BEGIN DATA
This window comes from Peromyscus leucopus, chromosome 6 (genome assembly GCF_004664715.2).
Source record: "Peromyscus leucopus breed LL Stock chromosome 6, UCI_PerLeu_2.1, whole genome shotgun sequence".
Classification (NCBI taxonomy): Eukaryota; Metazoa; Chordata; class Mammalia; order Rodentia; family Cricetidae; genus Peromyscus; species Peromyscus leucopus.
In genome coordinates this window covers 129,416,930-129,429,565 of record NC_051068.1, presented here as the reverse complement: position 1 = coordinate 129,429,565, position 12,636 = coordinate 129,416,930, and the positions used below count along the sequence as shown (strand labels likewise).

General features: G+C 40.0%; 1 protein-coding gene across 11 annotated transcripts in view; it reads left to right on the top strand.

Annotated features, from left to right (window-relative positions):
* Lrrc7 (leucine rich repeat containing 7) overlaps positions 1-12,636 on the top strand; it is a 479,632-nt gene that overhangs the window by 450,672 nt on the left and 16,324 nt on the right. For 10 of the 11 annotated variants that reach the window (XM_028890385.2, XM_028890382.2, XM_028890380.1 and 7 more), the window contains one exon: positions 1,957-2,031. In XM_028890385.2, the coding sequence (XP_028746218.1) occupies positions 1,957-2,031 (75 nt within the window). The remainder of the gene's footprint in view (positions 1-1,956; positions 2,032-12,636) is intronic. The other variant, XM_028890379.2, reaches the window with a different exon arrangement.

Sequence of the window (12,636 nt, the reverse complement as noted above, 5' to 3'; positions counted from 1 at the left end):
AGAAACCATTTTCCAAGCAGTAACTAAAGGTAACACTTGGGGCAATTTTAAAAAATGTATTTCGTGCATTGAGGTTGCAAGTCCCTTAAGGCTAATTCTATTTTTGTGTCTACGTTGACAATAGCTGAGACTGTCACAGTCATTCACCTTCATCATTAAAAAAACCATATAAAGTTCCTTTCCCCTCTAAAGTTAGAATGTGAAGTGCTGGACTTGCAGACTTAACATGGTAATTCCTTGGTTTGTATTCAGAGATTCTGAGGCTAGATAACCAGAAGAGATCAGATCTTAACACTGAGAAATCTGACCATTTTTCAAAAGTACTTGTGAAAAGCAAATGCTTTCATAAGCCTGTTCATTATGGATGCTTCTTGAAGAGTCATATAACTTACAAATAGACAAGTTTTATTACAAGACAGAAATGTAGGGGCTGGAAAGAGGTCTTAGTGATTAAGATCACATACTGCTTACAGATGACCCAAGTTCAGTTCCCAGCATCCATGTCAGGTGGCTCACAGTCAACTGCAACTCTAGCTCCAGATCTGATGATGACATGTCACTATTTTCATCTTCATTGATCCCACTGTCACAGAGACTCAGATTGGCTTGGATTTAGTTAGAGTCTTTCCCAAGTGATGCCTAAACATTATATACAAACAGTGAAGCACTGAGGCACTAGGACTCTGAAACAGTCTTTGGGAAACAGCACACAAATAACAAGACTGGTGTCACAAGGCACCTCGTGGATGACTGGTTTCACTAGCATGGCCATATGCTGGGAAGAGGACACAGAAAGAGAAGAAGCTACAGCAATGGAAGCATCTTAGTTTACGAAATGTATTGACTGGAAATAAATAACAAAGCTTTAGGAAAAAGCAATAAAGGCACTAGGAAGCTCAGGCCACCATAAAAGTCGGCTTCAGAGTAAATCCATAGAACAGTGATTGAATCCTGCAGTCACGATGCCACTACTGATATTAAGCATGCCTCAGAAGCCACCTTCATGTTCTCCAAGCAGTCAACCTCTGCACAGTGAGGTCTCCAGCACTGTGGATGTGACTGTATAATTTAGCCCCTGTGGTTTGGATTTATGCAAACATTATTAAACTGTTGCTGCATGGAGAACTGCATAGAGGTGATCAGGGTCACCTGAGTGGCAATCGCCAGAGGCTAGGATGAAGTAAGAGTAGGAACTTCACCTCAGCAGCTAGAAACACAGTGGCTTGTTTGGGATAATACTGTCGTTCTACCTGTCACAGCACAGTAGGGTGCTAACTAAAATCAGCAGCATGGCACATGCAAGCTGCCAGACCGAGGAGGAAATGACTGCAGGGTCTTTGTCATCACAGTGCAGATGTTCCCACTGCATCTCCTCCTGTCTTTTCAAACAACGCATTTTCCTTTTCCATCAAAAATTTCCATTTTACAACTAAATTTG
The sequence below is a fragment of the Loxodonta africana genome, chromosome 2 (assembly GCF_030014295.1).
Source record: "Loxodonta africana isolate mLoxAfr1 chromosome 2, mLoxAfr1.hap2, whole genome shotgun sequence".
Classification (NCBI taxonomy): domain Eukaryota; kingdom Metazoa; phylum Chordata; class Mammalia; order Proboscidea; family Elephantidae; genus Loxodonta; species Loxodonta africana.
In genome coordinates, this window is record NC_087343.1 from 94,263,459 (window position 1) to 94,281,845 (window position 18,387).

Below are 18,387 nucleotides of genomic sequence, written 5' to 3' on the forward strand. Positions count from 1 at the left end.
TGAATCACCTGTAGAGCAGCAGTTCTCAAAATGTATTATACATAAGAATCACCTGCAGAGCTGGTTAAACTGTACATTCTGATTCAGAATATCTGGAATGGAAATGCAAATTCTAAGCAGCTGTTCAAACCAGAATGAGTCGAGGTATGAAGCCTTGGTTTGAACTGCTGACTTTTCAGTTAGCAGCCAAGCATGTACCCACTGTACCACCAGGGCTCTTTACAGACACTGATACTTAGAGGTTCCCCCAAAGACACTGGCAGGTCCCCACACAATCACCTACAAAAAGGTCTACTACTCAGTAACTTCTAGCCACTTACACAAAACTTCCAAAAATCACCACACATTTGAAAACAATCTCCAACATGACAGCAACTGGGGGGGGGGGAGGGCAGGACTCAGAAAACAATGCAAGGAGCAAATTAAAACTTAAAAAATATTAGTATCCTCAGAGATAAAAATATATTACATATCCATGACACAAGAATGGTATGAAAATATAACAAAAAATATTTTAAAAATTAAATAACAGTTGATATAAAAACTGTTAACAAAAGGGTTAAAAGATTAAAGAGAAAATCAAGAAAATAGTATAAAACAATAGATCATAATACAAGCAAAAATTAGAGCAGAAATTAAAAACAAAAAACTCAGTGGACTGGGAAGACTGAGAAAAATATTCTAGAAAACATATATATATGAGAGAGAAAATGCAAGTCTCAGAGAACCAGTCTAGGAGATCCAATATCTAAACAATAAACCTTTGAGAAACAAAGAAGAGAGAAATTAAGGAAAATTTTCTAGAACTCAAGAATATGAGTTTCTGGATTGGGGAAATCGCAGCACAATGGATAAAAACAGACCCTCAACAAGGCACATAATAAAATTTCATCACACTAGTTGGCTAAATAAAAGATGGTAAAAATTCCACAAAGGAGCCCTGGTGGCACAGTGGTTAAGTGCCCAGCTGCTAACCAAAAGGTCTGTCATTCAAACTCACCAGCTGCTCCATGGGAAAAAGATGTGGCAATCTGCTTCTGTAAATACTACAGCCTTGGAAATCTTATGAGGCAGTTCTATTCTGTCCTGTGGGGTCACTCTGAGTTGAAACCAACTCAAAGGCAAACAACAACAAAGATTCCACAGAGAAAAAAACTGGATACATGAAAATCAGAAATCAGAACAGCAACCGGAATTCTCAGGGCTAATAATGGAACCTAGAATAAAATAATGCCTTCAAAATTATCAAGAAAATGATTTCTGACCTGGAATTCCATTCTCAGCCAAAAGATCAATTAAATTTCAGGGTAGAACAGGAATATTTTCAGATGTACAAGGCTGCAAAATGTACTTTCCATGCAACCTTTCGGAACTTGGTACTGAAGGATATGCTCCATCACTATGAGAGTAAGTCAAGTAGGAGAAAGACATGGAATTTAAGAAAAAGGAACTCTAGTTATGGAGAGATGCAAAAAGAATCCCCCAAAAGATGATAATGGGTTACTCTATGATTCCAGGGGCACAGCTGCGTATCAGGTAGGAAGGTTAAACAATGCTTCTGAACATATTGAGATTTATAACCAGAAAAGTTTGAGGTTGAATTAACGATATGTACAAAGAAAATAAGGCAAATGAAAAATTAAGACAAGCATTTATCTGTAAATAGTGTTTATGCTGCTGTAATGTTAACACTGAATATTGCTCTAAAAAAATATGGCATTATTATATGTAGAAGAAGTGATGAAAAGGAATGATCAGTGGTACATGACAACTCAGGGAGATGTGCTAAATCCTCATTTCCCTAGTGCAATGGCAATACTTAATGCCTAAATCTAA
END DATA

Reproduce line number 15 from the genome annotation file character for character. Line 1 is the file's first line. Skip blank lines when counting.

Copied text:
TGAATCACCTGTAGAGCAGCAGTTCTCAAAATGTATTATACATAAGAATCACCTGCAGAGCTGGTTAAACTGTACATTCTGATTCAGAATATCTGGAATGGAAATGCAAATTCTAAGCAGCTGTTCAAACCAGAATGAGTCGAGGTATGAAGCCTTGGTTTGAACTGCTGACTTTTCAGTTAGCAGCCAAGCATGTACCCACTGTACCACCAGGGCTCTTTACAGACACTGATACTTAGAGGTTCCCCCAAAGACACTGGCAGGTCCCCACACAATCACCTACAAAAAGGTCTACTACTCAGTAACTTCTAGCCACTTACACAAAACTTCCAAAAATCACCACACATTTGAAAACAATCTCCAACATGACAGCAACTGGGGGGGGGGGAGGGCAGGACTCAGAAAACAATGCAAGGAGCAAATTAAAACTTAAAAAATATTAGTATCCTCAGAGATAAAAATATATTACATATCCATGACACAAGAATGGTATGAAAATATAACAAAAAATATTTTAAAAATTAAATAACAGTTGATATAAAAACTGTTAACAAAAGGGTTAAAAGATTAAAGAGAAAATCAAGAAAATAGTATAAAACAATAGATCATAATACAAGCAAAAATTAGAGCAGAAATTAAAAACAAAAAACTCAGTGGACTGGGAAGACTGAGAAAAATATTCTAGAAAACATATATATATGAGAGAGAAAATGCAAGTCTCAGAGAACCAGTCTAGGAGATCCAATATCTAAACAATAAACCTTTGAGAAACAAAGAAGAGAGAAATTAAGGAAAATTTTCTAGAACTCAAGAATATGAGTTTCTGGATTGGGGAAATCGCAGCACAATGGATAAAAACAGACCCTCAACAAGGCACATAATAAAATTTCATCACACTAGTTGGCTAAATAAAAGATGGTAAAAATTCCACAAAGGAGCCCTGGTGGCACAGTGGTTAAGTGCCCAGCTGCTAACCAAAAGGTCTGTCATTCAAACTCACCAGCTGCTCCATGGGAAAAAGATGTGGCAATCTGCTTCTGTAAATACTACAGCCTTGGAAATCTTATGAGGCAGTTCTATTCTGTCCTGTGGGGTCACTCTGAGTTGAAACCAACTCAAAGGCAAACAACAACAAAGATTCCACAGAGAAAAAAACTGGATACATGAAAATCAGAAATCAGAACAGCAACCGGAATTCTCAGGGCTAATAATGGAACCTAGAATAAAATAATGCCTTCAAAATTATCAAGAAAATGATTTCTGACCTGGAATTCCATTCTCAGCCAAAAGATCAATTAAATTTCAGGGTAGAACAGGAATATTTTCAGATGTACAAGGCTGCAAAATGTACTTTCCATGCAACCTTTCGGAACTTGGTACTGAAGGATATGCTCCATCACTATGAGAGTAAGTCAAGTAGGAGAAAGACATGGAATTTAAGAAAAAGGAACTCTAGTTATGGAGAGATGCAAAAAGAATCCCCCAAAAGATGATAATGGGTTACTCTATGATTCCAGGGGCACAGCTGCGTATCAGGTAGGAAGGTTAAACAATGCTTCTGAACATATTGAGATTTATAACCAGAAAAGTTTGAGGTTGAATTAACGATATGTACAAAGAAAATAAGGCAAATGAAAAATTAAGACAAGCATTTATCTGTAAATAGTGTTTATGCTGCTGTAATGTTAACACTGAATATTGCTCTAAAAAAATATGGCATTATTATATGTAGAAGAAGTGATGAAAAGGAATGATCAGTGGTACATGACAACTCAGGGAGATGTGCTAAATCCTCATTTCCCTAGTGCAATGGCAATACTTAATGCCTAAATCTAA